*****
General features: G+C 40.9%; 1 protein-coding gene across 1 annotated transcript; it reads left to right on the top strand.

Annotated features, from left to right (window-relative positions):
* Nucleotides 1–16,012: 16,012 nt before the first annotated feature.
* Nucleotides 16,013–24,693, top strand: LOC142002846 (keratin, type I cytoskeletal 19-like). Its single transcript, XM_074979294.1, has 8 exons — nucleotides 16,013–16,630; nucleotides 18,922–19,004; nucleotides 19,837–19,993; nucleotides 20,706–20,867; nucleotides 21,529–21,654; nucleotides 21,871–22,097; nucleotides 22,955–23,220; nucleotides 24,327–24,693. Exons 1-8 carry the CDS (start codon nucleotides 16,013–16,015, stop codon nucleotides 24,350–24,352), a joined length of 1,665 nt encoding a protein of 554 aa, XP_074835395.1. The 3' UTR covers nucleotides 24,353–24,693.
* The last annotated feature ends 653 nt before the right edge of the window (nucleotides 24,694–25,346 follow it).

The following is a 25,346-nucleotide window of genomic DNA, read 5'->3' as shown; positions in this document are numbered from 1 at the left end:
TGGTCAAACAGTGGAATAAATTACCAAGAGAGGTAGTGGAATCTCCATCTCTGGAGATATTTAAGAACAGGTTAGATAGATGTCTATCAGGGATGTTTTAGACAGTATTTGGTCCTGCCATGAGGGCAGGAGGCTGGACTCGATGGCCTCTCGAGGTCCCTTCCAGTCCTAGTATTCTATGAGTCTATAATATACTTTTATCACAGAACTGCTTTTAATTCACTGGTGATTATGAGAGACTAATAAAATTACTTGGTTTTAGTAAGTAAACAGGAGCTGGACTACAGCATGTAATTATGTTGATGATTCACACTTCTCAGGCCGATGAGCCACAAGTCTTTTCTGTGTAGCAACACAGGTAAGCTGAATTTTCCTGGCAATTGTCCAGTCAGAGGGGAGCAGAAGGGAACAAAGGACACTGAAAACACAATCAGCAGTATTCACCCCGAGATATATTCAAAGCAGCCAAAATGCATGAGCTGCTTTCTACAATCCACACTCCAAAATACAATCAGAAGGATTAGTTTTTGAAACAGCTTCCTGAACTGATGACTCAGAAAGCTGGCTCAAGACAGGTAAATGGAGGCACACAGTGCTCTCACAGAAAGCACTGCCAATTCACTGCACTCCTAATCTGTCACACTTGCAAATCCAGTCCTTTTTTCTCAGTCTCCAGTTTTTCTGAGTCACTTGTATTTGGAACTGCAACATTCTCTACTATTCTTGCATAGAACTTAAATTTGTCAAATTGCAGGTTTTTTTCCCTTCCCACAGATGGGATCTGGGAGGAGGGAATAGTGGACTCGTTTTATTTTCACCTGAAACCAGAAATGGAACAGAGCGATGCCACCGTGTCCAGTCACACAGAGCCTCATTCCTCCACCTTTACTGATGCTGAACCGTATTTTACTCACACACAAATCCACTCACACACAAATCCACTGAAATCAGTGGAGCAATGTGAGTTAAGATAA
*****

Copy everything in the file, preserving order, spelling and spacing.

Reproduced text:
General features: G+C 40.9%; 1 protein-coding gene across 1 annotated transcript; it reads left to right on the top strand.

Annotated features, from left to right (window-relative positions):
* Nucleotides 1–16,012: 16,012 nt before the first annotated feature.
* Nucleotides 16,013–24,693, top strand: LOC142002846 (keratin, type I cytoskeletal 19-like). Its single transcript, XM_074979294.1, has 8 exons — nucleotides 16,013–16,630; nucleotides 18,922–19,004; nucleotides 19,837–19,993; nucleotides 20,706–20,867; nucleotides 21,529–21,654; nucleotides 21,871–22,097; nucleotides 22,955–23,220; nucleotides 24,327–24,693. Exons 1-8 carry the CDS (start codon nucleotides 16,013–16,015, stop codon nucleotides 24,350–24,352), a joined length of 1,665 nt encoding a protein of 554 aa, XP_074835395.1. The 3' UTR covers nucleotides 24,353–24,693.
* The last annotated feature ends 653 nt before the right edge of the window (nucleotides 24,694–25,346 follow it).

The following is a 25,346-nucleotide window of genomic DNA, read 5'->3' as shown; positions in this document are numbered from 1 at the left end:
TGGTCAAACAGTGGAATAAATTACCAAGAGAGGTAGTGGAATCTCCATCTCTGGAGATATTTAAGAACAGGTTAGATAGATGTCTATCAGGGATGTTTTAGACAGTATTTGGTCCTGCCATGAGGGCAGGAGGCTGGACTCGATGGCCTCTCGAGGTCCCTTCCAGTCCTAGTATTCTATGAGTCTATAATATACTTTTATCACAGAACTGCTTTTAATTCACTGGTGATTATGAGAGACTAATAAAATTACTTGGTTTTAGTAAGTAAACAGGAGCTGGACTACAGCATGTAATTATGTTGATGATTCACACTTCTCAGGCCGATGAGCCACAAGTCTTTTCTGTGTAGCAACACAGGTAAGCTGAATTTTCCTGGCAATTGTCCAGTCAGAGGGGAGCAGAAGGGAACAAAGGACACTGAAAACACAATCAGCAGTATTCACCCCGAGATATATTCAAAGCAGCCAAAATGCATGAGCTGCTTTCTACAATCCACACTCCAAAATACAATCAGAAGGATTAGTTTTTGAAACAGCTTCCTGAACTGATGACTCAGAAAGCTGGCTCAAGACAGGTAAATGGAGGCACACAGTGCTCTCACAGAAAGCACTGCCAATTCACTGCACTCCTAATCTGTCACACTTGCAAATCCAGTCCTTTTTTCTCAGTCTCCAGTTTTTCTGAGTCACTTGTATTTGGAACTGCAACATTCTCTACTATTCTTGCATAGAACTTAAATTTGTCAAATTGCAGGTTTTTTTCCCTTCCCACAGATGGGATCTGGGAGGAGGGAATAGTGGACTCGTTTTATTTTCACCTGAAACCAGAAATGGAACAGAGCGATGCCACCGTGTCCAGTCACACAGAGCCTCATTCCTCCACCTTTACTGATGCTGAACCGTATTTTACTCACACACAAATCCACTCACACACAAATCCACTGAAATCAGTGGAGCAATGTGAGTTAAGATAA